That’s where nC2 comes in. “We have to bring our members and the wider shipping community with us,” says Nick. “They will be able to see nC2’s results, and the footage of the tests, and see that this is a job done properly.”

Knots or D-shackles?

The traditional way to make a pilot ladder fast is to tie it off with ropes, using seamen’s knots on the ladder’s side ropes. However, over the years, the use of metal D-shackles to secure ladders has also become common.

John explains: “Opinions differ about which method is best. There’s a perception that standards of seamanship are not as high as they used to be, so a metal shackle will be more secure than a knot that may not be properly tied. But there’s also a concern that using a shackle puts all the pilot’s weight on the step or other fixings of the ladder, rather than the side ropes. The breaking strain of the step isn’t as high as the breaking strain of the side ropes. On top of that, you’re potentially putting extreme force in the same place each time, which could lead to localised damage to the ladder.”

  • We were impressed with the facilities and with the evident depth of nC²’s understanding of materials.

    Matthew Williams, General Secretary, IMPA

Providing the evidence base

To resolve the question, the nC2 team devised a series of tests to establish the baseline characteristics of the ladder components, what happens when the ladder is secured and used, and the potential failure mechanisms. Nicola explains: “It’s not something you can easily model on a computer because of the complex interactions between the different materials, loads and forces at play – it has to be done empirically.”

The project involved three work packages.

Dr Benjamin Cunningham conducting tensile tests in the lab - a section of rope with ladder fixings is being pulled in a machine

Dr Benjamin Cunningham conducting tensile tests

Work package 1: Tensile testing
First, we sought to understand the overall strength and behaviour of the elements of the ladder, for example pulling sections of plain rope, knotted rope and rope with sections of step, to get a baseline.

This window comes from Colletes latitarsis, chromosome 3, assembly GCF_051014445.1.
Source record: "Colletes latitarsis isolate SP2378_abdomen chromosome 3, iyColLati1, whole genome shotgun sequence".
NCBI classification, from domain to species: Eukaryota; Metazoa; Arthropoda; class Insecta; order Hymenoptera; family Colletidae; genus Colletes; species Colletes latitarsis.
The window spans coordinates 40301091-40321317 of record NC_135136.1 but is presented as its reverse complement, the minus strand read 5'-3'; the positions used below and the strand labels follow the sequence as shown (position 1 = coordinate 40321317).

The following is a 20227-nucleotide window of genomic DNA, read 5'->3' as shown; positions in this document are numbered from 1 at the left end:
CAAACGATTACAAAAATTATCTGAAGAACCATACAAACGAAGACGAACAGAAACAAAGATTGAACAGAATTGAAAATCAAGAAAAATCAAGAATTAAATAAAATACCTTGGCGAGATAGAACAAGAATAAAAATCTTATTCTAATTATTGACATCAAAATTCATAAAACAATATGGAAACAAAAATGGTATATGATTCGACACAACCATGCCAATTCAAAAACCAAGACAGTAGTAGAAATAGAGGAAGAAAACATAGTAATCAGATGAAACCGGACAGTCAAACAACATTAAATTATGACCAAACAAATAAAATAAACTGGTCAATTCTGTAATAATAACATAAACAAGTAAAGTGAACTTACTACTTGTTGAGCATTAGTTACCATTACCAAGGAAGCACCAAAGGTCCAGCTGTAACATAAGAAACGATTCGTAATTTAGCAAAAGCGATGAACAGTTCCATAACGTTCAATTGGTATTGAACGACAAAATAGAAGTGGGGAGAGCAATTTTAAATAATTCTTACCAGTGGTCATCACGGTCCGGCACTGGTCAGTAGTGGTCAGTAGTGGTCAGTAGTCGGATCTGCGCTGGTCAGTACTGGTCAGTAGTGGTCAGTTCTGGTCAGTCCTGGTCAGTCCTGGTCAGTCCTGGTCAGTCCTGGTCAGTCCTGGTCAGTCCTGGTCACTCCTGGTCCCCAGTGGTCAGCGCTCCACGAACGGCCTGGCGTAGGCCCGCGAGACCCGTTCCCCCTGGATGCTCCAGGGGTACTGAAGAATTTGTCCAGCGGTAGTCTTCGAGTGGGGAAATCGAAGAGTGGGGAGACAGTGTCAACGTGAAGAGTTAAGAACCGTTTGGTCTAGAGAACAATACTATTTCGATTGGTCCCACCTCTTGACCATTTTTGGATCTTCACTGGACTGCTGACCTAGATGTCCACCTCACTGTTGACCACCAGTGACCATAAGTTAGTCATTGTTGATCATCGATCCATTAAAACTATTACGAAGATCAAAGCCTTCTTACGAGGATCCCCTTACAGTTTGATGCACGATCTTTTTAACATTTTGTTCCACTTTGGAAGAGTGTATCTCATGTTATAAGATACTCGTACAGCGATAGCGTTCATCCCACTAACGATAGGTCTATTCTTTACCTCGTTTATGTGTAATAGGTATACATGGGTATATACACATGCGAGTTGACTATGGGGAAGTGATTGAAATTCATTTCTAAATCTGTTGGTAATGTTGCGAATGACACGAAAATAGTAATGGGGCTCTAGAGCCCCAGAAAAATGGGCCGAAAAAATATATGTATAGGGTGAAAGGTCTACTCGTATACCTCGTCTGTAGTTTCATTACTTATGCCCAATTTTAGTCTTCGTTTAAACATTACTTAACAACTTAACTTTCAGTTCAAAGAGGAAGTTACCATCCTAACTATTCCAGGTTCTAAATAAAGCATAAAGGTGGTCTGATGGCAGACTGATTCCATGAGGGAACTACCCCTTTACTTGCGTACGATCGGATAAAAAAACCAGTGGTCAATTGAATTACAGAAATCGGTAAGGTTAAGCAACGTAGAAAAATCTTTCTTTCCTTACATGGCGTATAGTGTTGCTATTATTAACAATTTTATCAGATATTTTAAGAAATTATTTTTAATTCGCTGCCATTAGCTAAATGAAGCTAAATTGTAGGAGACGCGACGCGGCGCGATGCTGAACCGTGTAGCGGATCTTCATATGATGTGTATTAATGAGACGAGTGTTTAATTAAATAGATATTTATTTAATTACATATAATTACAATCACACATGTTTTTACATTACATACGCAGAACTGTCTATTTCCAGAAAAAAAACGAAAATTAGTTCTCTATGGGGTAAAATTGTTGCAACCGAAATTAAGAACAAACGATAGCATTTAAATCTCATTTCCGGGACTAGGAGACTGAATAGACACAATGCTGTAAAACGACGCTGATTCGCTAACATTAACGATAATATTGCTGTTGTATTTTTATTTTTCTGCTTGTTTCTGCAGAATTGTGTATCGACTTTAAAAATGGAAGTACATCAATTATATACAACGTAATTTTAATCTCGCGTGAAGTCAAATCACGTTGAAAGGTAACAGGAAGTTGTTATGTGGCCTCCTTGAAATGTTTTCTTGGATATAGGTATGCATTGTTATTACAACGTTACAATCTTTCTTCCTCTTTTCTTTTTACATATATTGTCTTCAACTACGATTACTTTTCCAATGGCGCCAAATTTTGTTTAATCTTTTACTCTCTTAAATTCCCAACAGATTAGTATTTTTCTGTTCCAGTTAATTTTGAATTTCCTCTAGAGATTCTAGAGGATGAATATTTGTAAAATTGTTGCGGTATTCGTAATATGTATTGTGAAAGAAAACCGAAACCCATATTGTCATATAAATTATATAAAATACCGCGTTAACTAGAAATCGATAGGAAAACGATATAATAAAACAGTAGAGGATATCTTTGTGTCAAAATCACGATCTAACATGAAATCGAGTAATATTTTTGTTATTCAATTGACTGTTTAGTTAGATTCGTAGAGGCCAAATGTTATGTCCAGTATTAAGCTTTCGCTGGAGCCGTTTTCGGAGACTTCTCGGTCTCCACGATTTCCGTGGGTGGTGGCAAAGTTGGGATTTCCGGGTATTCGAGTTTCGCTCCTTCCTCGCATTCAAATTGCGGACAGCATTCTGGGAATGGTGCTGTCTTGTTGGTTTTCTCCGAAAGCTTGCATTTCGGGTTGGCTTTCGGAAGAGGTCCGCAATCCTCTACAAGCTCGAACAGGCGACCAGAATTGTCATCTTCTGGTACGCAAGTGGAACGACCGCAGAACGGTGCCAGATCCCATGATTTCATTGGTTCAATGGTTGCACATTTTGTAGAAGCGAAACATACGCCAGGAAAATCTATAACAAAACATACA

Work package 2: Tensile testing with a focus on wear (‘slip and grip’)
Ropes were tied to the ladder side ropes and dragged down to see how much they gripped and how much they slid, using different types of rope, different knots and a strop (a short rope with loops).

Work package 3: Wear test applying cyclic tension
We set up a jig that equated to the ladder being secured with a metal D-shackle and applied a series of loads to simulate the ladder being thrown out, a person getting on, climbing 10 steps up and 10 steps down, getting off, and the ladder being pulled away. This was done with two different sizes of D-shackle and repeated 1,500 times on multiple variations of the rope conditions, to simulate approximately two years of in-service wear.

As with many of our projects, the tests were bespoke, which meant fabricating additional components and modifying the test machines. Matthew comments: “None of this was a problem and they took it all in their stride. There was never any barrier to us going as far as we wanted with the work.”

Big-picture benefits

Maritime pilots deliver an essential public service for navigation safety, marine pollution prevention and maritime trade efficiency. They can only deliver this service if they can get safely on and off ships. “The ladder is a small tactical piece of an important job: getting a hugely valuable asset on board to deliver the social purpose that is pilotage,” says Matthew. “The alternative – transfer by helicopter – carries its own challenges.”

And improved safety guidance won’t just benefit pilots, as Matthew explains: “Pilots are just one set of users. There are seafarers, flag State inspectors, vetting inspectors, classification society surveyors, and many others who board ships during their work.”

Working in partnership

The IMPA team knew they wanted the scientific rigour associated with a university-linked consultancy. A visit to nC2’s labs and a discussion of the brief reassured them that we could provide the expertise they needed.

“We were impressed with the facilities and with the evident depth of nC2’s understanding of materials,” adds Matthew. “It was clear that Ben [Dr Benjamin Cunningham, nC2’s mechanical test consultant] was listening to our discussions carefully to make sure the tests he designed would be fit for purpose. That attention to detail was really impressive, and we’re very confident in the results.”